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Alex
Alex, Criminal Defense Lawyer
Category: Criminal Law
Satisfied Customers: 61
Experience:  Experienced, former Assistant State's Attorney and Assistant Attorney General licensed in IL and NY
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MY SON IS GOING TO TRIAL FOR HABITUAL OFFENDER CHARGE, DUE

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MY SON IS GOING TO TRIAL FOR HABITUAL OFFENDER CHARGE, DUE TO DRIVING WITHOUT HIS LICENSE. HE IS GETTING IT NOW BEFORE TRIAL, BUT SHOULD WE GET AN ATTORNEY TO AVOID GETTING IT TAKEN AGAIN?
Hello. Yes, I do recommend that you get an attorney for him given that there is an upcoming trial. A good attorney can also try to negotiate with the State to perhaps reduce or even consider dropping the charges. Also if there is a trial he will be in a better position to defend your son's interests here. Counsel will be in a better position to ensure that his new license is not revoked given the habitual charge.   Therefore, I urge you to seek a local reputable attorney to appear on his behalf. If he cannot afford one perhaps the court has a system in place where attorneys from the local bar appear for the day and agree to represent folks on the spot for a reasonable price. In some States these attorneys are typically called the bar attorney. Finally, your son can always appear and speak with the State and see what they will do for him and whether or not they might consider
dropping the charges. Also, if this is his first time appearing in court on this case, he can always seek a continuance for retaining his own attorney if the State will not offer a deal.   However, I do not recommend going in alone, in case the State wants to proceed and the judge too. Well, I hope this helps you both out a bit. If you found my answer helpful kindly hit the accept button too. Best of luck to your son in his upcoming case. Regards, XXXXX XXXXX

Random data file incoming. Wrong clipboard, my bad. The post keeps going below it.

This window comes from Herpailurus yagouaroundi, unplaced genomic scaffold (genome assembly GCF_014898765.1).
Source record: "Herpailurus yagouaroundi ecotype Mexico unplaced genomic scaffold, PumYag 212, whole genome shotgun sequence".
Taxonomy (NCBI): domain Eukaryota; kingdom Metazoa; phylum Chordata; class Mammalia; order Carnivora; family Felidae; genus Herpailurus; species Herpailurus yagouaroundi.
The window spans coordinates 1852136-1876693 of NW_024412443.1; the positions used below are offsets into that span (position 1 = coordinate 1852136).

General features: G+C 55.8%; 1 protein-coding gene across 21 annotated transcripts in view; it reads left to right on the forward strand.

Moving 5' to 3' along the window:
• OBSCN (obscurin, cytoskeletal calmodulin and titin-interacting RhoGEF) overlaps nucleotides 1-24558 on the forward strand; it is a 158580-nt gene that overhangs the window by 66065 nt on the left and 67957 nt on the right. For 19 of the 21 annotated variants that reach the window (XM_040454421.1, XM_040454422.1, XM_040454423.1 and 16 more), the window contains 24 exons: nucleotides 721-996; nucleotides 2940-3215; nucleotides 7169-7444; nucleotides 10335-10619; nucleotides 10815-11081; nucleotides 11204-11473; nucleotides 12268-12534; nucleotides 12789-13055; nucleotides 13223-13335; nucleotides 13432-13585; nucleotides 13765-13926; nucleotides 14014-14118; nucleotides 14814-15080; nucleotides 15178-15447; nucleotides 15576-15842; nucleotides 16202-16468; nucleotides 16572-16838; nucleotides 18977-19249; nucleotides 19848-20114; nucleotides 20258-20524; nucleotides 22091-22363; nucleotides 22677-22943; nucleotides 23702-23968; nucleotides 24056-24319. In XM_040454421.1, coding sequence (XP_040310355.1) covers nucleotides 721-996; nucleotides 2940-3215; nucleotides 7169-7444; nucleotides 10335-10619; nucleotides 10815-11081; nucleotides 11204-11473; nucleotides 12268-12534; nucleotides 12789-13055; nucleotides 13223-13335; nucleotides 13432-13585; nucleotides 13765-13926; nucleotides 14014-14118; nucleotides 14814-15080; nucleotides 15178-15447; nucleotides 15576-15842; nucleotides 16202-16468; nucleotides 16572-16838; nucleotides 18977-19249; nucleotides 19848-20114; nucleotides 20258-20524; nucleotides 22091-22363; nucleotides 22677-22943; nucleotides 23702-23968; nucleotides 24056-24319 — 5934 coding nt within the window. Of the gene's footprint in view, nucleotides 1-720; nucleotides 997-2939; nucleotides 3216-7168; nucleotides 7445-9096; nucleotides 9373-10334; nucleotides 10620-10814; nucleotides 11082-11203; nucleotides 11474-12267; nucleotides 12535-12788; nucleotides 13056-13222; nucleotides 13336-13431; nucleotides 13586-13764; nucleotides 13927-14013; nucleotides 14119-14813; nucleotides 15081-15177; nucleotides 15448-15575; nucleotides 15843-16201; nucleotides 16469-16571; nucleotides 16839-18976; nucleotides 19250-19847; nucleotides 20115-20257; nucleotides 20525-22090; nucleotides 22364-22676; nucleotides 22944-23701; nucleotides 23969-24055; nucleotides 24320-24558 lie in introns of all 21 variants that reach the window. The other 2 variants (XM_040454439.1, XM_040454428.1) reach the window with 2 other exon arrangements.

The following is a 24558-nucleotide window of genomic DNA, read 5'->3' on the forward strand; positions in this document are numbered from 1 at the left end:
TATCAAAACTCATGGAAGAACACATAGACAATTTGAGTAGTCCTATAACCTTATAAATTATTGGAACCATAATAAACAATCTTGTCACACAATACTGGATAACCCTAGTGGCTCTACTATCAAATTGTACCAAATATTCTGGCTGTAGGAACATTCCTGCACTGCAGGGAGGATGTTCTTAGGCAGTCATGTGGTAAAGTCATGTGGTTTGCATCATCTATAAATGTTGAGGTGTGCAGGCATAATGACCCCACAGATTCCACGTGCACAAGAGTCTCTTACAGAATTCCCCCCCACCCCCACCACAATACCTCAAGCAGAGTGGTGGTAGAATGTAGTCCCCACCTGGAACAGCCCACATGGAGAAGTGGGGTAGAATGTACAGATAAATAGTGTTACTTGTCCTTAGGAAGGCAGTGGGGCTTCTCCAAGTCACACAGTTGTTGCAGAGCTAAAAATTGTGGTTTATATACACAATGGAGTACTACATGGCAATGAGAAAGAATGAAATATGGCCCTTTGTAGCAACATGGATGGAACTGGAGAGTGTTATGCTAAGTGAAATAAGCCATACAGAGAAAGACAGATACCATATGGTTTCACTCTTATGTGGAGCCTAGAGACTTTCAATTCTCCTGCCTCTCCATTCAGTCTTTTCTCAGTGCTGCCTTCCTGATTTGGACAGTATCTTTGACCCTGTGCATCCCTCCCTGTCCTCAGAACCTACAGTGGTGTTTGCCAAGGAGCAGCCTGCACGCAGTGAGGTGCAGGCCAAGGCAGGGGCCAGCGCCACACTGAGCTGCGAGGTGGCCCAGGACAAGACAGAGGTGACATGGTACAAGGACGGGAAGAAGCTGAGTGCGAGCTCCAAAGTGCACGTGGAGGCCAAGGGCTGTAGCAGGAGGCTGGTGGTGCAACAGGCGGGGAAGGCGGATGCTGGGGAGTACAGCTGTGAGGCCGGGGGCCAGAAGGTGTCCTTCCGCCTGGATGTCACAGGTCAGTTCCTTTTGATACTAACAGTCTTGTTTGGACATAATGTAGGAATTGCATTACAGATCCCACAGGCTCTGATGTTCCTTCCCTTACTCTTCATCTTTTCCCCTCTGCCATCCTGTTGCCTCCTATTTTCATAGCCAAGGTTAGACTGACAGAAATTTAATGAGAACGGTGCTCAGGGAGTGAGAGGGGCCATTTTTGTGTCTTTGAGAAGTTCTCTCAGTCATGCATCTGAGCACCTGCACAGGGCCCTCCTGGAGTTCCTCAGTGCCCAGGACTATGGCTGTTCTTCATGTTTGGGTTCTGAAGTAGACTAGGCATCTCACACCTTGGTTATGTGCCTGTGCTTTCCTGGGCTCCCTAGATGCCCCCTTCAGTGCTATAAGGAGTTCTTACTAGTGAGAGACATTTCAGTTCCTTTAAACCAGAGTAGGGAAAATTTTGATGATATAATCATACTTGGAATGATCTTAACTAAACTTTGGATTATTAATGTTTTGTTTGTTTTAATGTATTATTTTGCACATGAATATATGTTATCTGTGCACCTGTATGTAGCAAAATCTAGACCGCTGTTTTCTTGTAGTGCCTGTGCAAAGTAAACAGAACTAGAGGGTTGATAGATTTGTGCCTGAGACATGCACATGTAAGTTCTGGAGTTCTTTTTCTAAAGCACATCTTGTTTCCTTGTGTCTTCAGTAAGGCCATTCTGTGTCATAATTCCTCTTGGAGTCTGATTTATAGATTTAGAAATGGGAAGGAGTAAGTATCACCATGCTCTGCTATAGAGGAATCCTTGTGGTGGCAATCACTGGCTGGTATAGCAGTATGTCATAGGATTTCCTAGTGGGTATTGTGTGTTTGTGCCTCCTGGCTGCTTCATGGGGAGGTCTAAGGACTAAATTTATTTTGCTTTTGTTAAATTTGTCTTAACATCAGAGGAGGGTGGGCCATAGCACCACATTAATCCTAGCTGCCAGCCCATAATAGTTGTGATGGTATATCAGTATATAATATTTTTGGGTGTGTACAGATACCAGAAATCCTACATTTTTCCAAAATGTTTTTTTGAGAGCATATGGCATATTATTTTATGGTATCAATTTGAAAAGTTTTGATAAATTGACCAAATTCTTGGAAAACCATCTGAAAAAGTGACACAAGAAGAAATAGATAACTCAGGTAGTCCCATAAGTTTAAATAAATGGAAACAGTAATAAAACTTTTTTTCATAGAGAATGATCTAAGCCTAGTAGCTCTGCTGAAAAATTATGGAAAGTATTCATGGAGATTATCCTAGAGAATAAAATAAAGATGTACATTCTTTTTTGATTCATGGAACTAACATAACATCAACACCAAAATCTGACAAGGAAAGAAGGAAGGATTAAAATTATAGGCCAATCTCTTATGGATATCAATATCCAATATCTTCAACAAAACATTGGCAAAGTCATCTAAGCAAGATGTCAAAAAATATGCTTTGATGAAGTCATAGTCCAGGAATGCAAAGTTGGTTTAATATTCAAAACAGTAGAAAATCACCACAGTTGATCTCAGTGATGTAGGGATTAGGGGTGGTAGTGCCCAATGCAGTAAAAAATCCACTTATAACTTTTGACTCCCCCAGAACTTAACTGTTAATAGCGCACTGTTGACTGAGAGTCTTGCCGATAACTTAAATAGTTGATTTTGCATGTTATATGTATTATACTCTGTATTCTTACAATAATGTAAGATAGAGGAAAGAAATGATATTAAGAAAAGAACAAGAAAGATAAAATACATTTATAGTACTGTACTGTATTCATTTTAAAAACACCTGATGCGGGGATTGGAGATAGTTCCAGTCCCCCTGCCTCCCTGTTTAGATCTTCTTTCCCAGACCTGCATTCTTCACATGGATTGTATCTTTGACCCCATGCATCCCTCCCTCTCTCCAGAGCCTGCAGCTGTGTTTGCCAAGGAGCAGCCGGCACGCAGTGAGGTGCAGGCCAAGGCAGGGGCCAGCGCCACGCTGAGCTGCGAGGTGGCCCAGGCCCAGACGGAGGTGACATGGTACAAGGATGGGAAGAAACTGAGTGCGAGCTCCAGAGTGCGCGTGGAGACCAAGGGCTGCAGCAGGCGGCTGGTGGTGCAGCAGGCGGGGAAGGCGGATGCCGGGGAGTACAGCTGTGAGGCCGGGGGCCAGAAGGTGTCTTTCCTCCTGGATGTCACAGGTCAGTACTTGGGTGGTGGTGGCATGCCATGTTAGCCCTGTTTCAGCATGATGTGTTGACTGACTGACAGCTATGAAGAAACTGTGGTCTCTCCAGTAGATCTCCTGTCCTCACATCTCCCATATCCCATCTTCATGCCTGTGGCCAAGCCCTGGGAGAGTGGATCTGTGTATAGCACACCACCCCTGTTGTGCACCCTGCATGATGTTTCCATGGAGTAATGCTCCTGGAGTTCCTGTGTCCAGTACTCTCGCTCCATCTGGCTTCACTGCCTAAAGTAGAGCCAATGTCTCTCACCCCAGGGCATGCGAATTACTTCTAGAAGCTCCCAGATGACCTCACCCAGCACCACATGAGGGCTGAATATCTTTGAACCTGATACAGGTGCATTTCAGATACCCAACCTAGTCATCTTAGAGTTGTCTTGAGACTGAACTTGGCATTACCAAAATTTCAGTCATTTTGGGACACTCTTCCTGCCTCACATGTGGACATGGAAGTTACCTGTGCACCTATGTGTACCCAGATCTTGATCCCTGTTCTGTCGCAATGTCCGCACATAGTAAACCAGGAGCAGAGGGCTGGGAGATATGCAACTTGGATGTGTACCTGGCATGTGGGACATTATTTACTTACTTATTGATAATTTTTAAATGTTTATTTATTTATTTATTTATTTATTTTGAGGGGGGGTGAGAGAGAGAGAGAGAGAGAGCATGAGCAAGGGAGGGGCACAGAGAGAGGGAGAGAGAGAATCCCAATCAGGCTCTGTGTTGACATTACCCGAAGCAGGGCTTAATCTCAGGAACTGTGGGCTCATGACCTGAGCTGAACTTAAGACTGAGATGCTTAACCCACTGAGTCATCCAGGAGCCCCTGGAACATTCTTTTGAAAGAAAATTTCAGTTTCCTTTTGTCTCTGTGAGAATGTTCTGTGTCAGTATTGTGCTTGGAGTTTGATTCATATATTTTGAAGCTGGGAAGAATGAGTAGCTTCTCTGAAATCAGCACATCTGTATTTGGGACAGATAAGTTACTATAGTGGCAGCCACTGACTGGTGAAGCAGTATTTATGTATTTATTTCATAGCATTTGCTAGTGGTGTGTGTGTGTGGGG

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Customer: replied 8 years ago.

THANK YOU... JUST WONDERING IF IT BETTER TO RETAIN AN ATTORNEY THAT CHARGES BY THE HOUR OR BY THE CASE.

 

THANK YOU SO MUCH, VERY HELPFUL.

Hello again. I think that in these sorts of cases an attorney can charge someone hourly or via a flat fee arrangement. I would want to know an estimate of costs if possible. I also would expect that the attorney you seek representation from should advise you in advance of his hourly fee and should do this in writing if you retain him or her. Alternatively, they can quote you a flat fee for handling the case to a dismissal, supervision or some other type of amicable agreement with the State, perhaps with one or two appearances and no trial. This would normally cost less then a full blown trial. Also, if they are doing a flat fee I would again want this agreement to be in writing. This avoids any suprises for you and for your son. Many attorneys experienced in these sorts of cases typically charge a flat rate fee because they already know how long the case will take to resolve. Typically, unless it is a serious felony, these sorts of cases will probably require not more then two appearances if that. Also, the local bar attorneys typically work something out with the client and try to use some portion of the bond money already paid before any trial for their fee. The courts also have to approve this payment and typically it is very reasonable because of this and because it helps the cases get resolved right away because an attorney is present for the new client. Anyway, my short answer is - ask him/her what they will charge you and if hourly, how long does he think it will take too. I usually do not charge clients for phone calls or driving time to and from court but some attorneys differ. You can also ask him if you can simply pay for actual time in court and perhaps they will offer a flat fee agreement. This might get you a discount and also the assurance of having an attorney for his first court date. By asking in advance you should be more comfortable and have a better idea about the costs to you and to your son. Hope this helps you both out again. Regards, XXXXX XXXXX